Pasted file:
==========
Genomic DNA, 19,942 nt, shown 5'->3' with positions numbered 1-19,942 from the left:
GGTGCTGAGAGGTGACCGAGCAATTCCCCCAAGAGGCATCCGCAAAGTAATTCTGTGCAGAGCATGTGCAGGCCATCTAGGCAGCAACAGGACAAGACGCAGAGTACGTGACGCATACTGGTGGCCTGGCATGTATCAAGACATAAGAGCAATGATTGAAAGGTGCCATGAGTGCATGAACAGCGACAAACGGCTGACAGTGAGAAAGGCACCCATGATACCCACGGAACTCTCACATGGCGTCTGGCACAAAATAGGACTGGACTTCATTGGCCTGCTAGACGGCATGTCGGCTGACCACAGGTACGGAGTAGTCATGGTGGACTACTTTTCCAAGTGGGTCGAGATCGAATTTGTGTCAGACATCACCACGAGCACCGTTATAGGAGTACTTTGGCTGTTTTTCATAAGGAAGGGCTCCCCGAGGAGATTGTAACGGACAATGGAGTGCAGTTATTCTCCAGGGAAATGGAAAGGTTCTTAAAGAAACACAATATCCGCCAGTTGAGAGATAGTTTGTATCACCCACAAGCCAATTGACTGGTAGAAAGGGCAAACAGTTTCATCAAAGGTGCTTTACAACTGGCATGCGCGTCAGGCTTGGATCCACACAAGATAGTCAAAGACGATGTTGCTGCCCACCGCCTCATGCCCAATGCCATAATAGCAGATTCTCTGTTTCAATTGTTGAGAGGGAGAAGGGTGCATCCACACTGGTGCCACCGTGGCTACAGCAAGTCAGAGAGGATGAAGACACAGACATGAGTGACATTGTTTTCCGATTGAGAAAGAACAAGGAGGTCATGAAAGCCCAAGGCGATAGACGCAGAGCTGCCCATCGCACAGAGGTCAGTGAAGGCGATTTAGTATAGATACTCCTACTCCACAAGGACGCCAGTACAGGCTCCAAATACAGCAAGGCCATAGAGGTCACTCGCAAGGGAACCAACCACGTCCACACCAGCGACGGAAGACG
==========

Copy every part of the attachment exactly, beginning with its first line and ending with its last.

Genomic DNA, 19,942 nt, shown 5'->3' with positions numbered 1-19,942 from the left:
GGTGCTGAGAGGTGACCGAGCAATTCCCCCAAGAGGCATCCGCAAAGTAATTCTGTGCAGAGCATGTGCAGGCCATCTAGGCAGCAACAGGACAAGACGCAGAGTACGTGACGCATACTGGTGGCCTGGCATGTATCAAGACATAAGAGCAATGATTGAAAGGTGCCATGAGTGCATGAACAGCGACAAACGGCTGACAGTGAGAAAGGCACCCATGATACCCACGGAACTCTCACATGGCGTCTGGCACAAAATAGGACTGGACTTCATTGGCCTGCTAGACGGCATGTCGGCTGACCACAGGTACGGAGTAGTCATGGTGGACTACTTTTCCAAGTGGGTCGAGATCGAATTTGTGTCAGACATCACCACGAGCACCGTTATAGGAGTACTTTGGCTGTTTTTCATAAGGAAGGGCTCCCCGAGGAGATTGTAACGGACAATGGAGTGCAGTTATTCTCCAGGGAAATGGAAAGGTTCTTAAAGAAACACAATATCCGCCAGTTGAGAGATAGTTTGTATCACCCACAAGCCAATTGACTGGTAGAAAGGGCAAACAGTTTCATCAAAGGTGCTTTACAACTGGCATGCGCGTCAGGCTTGGATCCACACAAGATAGTCAAAGACGATGTTGCTGCCCACCGCCTCATGCCCAATGCCATAATAGCAGATTCTCTGTTTCAATTGTTGAGAGGGAGAAGGGTGCATCCACACTGGTGCCACCGTGGCTACAGCAAGTCAGAGAGGATGAAGACACAGACATGAGTGACATTGTTTTCCGATTGAGAAAGAACAAGGAGGTCATGAAAGCCCAAGGCGATAGACGCAGAGCTGCCCATCGCACAGAGGTCAGTGAAGGCGATTTAGTATAGATACTCCTACTCCACAAGGACGCCAGTACAGGCTCCAAATACAGCAAGGCCATAGAGGTCACTCGCAAGGGAACCAACCACGTCCACACCAGCGACGGAAGACG